A Sustainable Travel Guide to New York City
This content was most recently updated on May 4th, 2019
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New York City is one of the most visited places in the entire world. It is one of my favorite places (and I’m more of a nature kind of girl) so I can’t blame anyone for loving this city or wanting to visit. There is, of course, a reason why the most popular attractions are in fact touristy – they’re usually popular for good reason. The Statue of Liberty is a pretty cool spot to check out, the Empire State Building views are pretty phenomenal and Times Square is something to see at least once – but let’s be real, no one actually hangs out here. But, if you’re looking for some off the beaten path things to do in NYC or if you want to leave feeling like you got to know the real New York City, it may be time to stray away from those attractions. See them, yes. See the rest of New York though and spread your money around to make more of an impact on the lives of locals.
Off the Beaten Path Things to Do in NYC
This guide isn’t meant to be a full guide to NYC. I could live here and never feel like an expert. That’s part of the magic of New York City. This is simply meant to be a starting point to getting off the beaten path in nyc and learning how to leave an impact while you travel.
Find Green Spaces
A lot of times, I find that getting off the beaten path or seeking out sustainable ways to enjoy a location means spending less money. Spending time in green spaces is one of those ways to save money while getting to know a city. This can be as simple as finding a small park, checking out cemeteries (yes, I love visiting cemeteries), or going on a hike. There are several parks in New York City.
Central Park is huge, of course, and you likely won’t see it all but you should definitely spend some time wandering around, maybe take a picnic or a blanket and a book and just relax. I didn’t get there this time around but I have been before and it’s pretty amazing and a great way to spend an afternoon in the city.
The High Line
The High Line is the definition of what sustainability looks like. They took an old run down rail line that was set to be demolished and turned it into a beautiful green space that connects several neighborhoods, showcases art and makes you feel like part of the city yet away from the anxiety-inducing parts of the city.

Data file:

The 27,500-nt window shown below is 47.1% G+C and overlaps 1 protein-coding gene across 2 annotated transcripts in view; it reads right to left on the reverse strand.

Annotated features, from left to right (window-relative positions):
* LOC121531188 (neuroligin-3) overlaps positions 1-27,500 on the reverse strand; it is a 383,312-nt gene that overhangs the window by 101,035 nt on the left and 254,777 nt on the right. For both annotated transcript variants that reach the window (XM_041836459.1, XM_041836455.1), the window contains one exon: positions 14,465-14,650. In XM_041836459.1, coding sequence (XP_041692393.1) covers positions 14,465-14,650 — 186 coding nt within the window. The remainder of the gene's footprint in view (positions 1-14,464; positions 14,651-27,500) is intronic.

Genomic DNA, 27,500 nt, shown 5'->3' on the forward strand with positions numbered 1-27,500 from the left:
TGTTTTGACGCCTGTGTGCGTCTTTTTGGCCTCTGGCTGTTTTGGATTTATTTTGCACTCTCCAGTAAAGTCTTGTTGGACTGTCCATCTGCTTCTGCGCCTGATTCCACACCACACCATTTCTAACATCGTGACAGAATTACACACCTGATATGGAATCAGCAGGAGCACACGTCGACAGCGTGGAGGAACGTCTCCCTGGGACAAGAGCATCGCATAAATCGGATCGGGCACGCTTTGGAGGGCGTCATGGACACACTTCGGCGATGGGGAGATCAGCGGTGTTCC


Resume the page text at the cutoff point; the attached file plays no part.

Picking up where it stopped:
Here is a full list of New York City parks.
Markets are a great way to see a different part of the city. You’ll likely find local shops and eateries as opposed to large corporations. These can either be permanent markets, such as Chelsea Market, or weekly pop-up markets.
Chelsea Market is a fantastic spot to add to add to your NYC itinerary. The market is located in the Chelsea neighboorhood – an area that is worth strolling around in general – and directly off the Highline. Inside you’ll find two floors of local shops, restaurants and more. Most of these spots are either one of a kind or a local chain – like Beyond Sushi which I highly recommend. It’s worth checking out the Artists & Fleas section as well which has small, hyper-local booths set up by artists, jewelry makers and more.
Union Square GreenMarket
This isn’t just any farmer’s market – it’s an eco-conscious one. Farmers markets are usually pretty sustainable in general – local food, less packaging, etc. The Union Square GreenMarket is big on recycling, composting and more!
The Union Square Greenmarket is every Monday, Wednesday, Friday, and Saturday from 8am-6pm.
Local or Sustainability-Focused Stores
The options are fairly endless here when it comes to local shops. Find small, independently opened stores. Check out places like the Artists & Fleas section of Chelsea Market. Does the store carry the same NYC shot glass you’ve seen everywhere including the airport? Probably stay away. Is it a huge department store you can shop at when you’re at home? Probably stay away. Some exceptions I make with chains are if they’re sustainability-focused such as Lush.
Moo Shoes is a vegan and cruelty-free shop located right next door to its sister company – Orchard Grocer which is an all-vegan market and cafe.
This is what heaven looks like for book lovers. Eighteen miles of used, rare, new, and out of print books. Eighteen miles. This bookstore has been a landmark of NYC since 1927 and regularly hosts book signings. It’s also family and female-owned!
Located right by Union Square – makes the perfect addition if going to the Greenmarket.
I stumbled across this place while wandering around the Lower East Side. It seemed they were opening a little late so I was bummed that I couldn’t peruse the shelves but their mission is absolutely amazing. They’re a collectively owned and volunteer powered bookstore with a fair trade cafe and activist center. My little heart was so happy.